Leave the Biscuit present Rabbits in the Footlights

Tue 15th – Sat 19th November 2011


James Fennemore

at 00:18 on 16th Nov 2011



Ah, student comedy, how I do love thee – with your roguish humour, your unassailable energy, your hordes of enthusiastic groupies, eagerly egging on your every move. ‘Rabbits in the Footlights’ has all the hallmarks of that most beloved of university entertainment. But at its best, Leave the Biscuit’s offering surpasses the expectations of its genre. I’d even watch some of it on telly.

The format is simple and well-tested: four men present a series of multifarious sketches, each dipping in and out of the action, playing various roles and portraying different comic situations. The transitions between scenes are punchy and often entertaining in themselves, emblematic of the chaotic style of the performers. Leave the Biscuit’s best sketches are those in which close attention to detail has been paid to language; an early highlight is the verbal sparring between two delightfully cavalier duellers, each contorting the words of the other in a frenetic battle of tongues. Another is a wonderful scene in which a judge, played with great aplomb by Jordan Waller, tries a defendant (Rhys Bevan) who has the impediment of placing stress on the wrong word in his sentences when nervous. Indeed, it is Jordan and Rhys who consistently excel throughout the entire set, each displaying a superb control of timing and comic physicality.

Praise must be given to the sheer variety of the material presented. It is evident that a great deal of work has gone into creating a programme that avoids tedious repetition, instead offering meticulously devised sketches ranging from a mishap in the confession box, to a spoof HSBC advertisement.

‘Rabbits in the Footlights’ is an excellent opening foray into the world of sketch comedy. It is not, however, without fault. Whilst the best material is short and hard-hitting, many scenes go on for longer than is either necessary or effective. In one scene, Rhys, Jamie, Jordan and Alex each play representatives of major television channels having a programme allocation meeting. It contains some of the funniest moments of the night. But some of the comic potential is lost by the sheer length of what feels like repetitious padding between laugh-out-loud gags. This same fault occurs in several other scenes. With a running time of a touch over the advertised hour, ‘Rabbits in the Footlights’ is markedly longer than the performances of the prestigious group from the Other Place to which their title self-consciously refers. There is plenty of scope for cutting. Director Ollo Clark should take heed.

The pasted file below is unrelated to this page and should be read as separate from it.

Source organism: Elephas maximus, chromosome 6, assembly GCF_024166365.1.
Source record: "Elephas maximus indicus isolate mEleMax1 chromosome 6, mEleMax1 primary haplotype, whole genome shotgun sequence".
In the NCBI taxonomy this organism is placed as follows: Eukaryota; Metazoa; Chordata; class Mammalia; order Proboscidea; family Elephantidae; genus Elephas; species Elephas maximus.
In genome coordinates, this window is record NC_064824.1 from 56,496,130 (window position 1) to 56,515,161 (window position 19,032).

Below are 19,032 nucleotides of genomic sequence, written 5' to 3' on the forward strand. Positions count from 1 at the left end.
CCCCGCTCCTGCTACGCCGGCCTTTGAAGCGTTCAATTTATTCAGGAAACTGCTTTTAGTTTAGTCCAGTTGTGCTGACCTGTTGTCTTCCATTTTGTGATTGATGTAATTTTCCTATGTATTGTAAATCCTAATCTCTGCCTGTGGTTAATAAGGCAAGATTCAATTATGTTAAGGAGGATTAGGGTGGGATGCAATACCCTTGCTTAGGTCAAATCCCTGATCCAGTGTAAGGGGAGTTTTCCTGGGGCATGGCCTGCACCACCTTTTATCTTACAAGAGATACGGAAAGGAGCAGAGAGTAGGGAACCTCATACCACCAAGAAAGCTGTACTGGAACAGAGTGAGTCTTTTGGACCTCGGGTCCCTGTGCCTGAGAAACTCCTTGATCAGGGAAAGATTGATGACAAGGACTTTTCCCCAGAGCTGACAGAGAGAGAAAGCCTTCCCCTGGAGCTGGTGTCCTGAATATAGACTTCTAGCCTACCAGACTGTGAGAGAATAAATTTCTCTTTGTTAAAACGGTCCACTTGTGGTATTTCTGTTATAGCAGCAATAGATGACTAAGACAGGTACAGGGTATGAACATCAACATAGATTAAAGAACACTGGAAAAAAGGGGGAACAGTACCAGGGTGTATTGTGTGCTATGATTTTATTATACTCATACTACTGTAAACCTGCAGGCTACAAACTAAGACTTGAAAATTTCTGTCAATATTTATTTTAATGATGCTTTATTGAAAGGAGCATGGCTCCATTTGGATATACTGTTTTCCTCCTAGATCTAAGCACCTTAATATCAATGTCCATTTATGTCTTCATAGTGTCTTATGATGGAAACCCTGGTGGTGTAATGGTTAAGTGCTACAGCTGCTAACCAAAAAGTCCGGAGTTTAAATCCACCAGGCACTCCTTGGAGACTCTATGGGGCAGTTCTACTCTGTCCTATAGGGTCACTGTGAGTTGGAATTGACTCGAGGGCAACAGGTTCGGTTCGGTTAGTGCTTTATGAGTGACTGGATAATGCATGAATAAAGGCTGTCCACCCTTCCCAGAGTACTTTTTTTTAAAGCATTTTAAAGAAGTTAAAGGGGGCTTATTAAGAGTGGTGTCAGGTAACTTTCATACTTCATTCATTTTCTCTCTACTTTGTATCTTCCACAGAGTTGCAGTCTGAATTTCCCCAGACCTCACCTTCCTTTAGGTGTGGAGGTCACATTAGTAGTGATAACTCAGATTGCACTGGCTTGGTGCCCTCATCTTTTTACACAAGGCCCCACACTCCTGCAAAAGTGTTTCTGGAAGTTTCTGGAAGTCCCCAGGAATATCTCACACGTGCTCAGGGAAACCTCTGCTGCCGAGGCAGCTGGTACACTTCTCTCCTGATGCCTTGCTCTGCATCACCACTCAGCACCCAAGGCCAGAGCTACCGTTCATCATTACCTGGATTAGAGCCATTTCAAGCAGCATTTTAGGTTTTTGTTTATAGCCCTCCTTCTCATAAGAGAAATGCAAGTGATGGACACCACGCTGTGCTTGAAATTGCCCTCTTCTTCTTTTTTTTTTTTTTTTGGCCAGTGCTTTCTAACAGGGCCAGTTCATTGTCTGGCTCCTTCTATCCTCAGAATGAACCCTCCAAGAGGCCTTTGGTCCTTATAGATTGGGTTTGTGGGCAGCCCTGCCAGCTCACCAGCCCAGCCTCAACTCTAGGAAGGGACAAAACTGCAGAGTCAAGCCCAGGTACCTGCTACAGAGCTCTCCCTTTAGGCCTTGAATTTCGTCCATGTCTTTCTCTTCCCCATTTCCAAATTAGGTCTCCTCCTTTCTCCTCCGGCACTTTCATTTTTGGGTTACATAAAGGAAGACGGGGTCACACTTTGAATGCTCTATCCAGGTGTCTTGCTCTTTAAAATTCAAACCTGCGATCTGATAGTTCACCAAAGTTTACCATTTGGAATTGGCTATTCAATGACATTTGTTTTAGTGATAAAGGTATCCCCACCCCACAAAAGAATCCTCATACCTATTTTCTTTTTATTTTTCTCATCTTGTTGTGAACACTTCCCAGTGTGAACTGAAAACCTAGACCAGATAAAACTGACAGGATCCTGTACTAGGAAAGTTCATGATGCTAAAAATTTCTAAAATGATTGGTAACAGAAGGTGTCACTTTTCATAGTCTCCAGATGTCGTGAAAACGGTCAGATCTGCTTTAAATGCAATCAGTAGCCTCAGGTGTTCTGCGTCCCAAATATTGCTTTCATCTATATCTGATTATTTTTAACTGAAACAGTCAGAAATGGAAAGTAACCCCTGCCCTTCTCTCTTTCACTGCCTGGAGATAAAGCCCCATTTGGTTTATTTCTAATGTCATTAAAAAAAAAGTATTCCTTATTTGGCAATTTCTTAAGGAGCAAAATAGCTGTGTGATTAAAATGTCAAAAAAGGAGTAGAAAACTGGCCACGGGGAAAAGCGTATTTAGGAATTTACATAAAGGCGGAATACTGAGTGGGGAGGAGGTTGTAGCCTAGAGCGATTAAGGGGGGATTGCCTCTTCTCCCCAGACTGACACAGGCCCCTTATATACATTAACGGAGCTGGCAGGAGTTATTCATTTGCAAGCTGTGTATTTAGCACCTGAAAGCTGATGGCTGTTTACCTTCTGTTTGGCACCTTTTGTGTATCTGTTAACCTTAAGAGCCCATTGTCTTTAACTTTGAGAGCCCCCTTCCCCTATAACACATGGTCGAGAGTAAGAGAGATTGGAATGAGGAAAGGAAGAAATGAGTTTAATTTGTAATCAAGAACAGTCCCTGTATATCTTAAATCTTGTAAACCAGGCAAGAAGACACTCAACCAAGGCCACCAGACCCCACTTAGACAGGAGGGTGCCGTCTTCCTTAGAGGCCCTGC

Funny? Undoubtedly. A refined art? Not yet. This, however, is an exciting beginning for a promising new sketch troupe.



at 03:18 on 16th Nov 2011



“Leave the Biscuit”. “Rabbits in the Footlights”. Two plays on colloquialisms and we haven't even got past the poster yet - this is one for fans of thorough but calculated wit and wordplay. (Interestingly, this style seems to be in vogue in student comedy recently and, in its current form, it's a comedic safe zone, as good puns demonstrate a scrupulous wit and bad puns can be laughed off as being tongue in cheek). The formula here is fairly simple: throw a relentless barrage of puns at the audience until something tickles them. However, this is easier said than done, as anything in this vein will inevitably draw comparisons to The Two Ronnies, whose pioneering of the technique has yet to be bettered by their modern successors. Still, Leave the Biscuit have a decent crack at it, and the results are consistently entertaining.

This is the maiden voyage for the four-strong sketch group, and it's one they can be satisfied with. A brief prologue to the show served as an introduction, and I got the impression of an extremely tight and well-rehearsed troop, accompanied with a striking minimalism of design. In fact, whilst there's a brief use of hats and some (unfortunately malfunctioning) facial hair, the only extant prop is a table, which becomes a setting for the wide spectrum of scenes. However, I found myself wishing some of the group were as versatile as the table, as only a slim breadth of characters was portrayed (a trap every small sketch group is in danger of falling into). As good as it was, the writing in some parts became predictable, and this could have been offset by a stronger extremity of character. The only real sense of this came from the ever-reliable and talented Jordan Waller, who convincingly ranged from a meek nurse to a capricious high court judge. It was a good move, then, to leave most of the punnery to him, as I fear that in the hands of the others this material may have elicited groans rather than guffaws. This arrangement went down very well in one of the best sketches, a film noir style account of the deaths of Mr Men characters, which Waller narrates and the rest of the cast mime.

The ensemble were obviously enjoying themselves and this helped draw the audience into the humour. This was seen especially in the amusing changeovers between sketches, but these were sadly abandoned in the second half. All in all, it was a solid performance with a couple of undoubtedly brilliant sketches, from the lightning-fast Shakespearean trash talk at the beginning to a hilarious meeting between the personifications of television channels at the end. I would also have been laughing uncontrollably at a sketch about Chinese proverbs were it not for the incongruous elderly Chinese couple seated next to me (apologies). At just over 70 minutes long, Leave the Biscuit can certainly afford to prune some of the filler to make these sketches stand out even more. Combine this with a bit of measured over-acting and this good show could be great.


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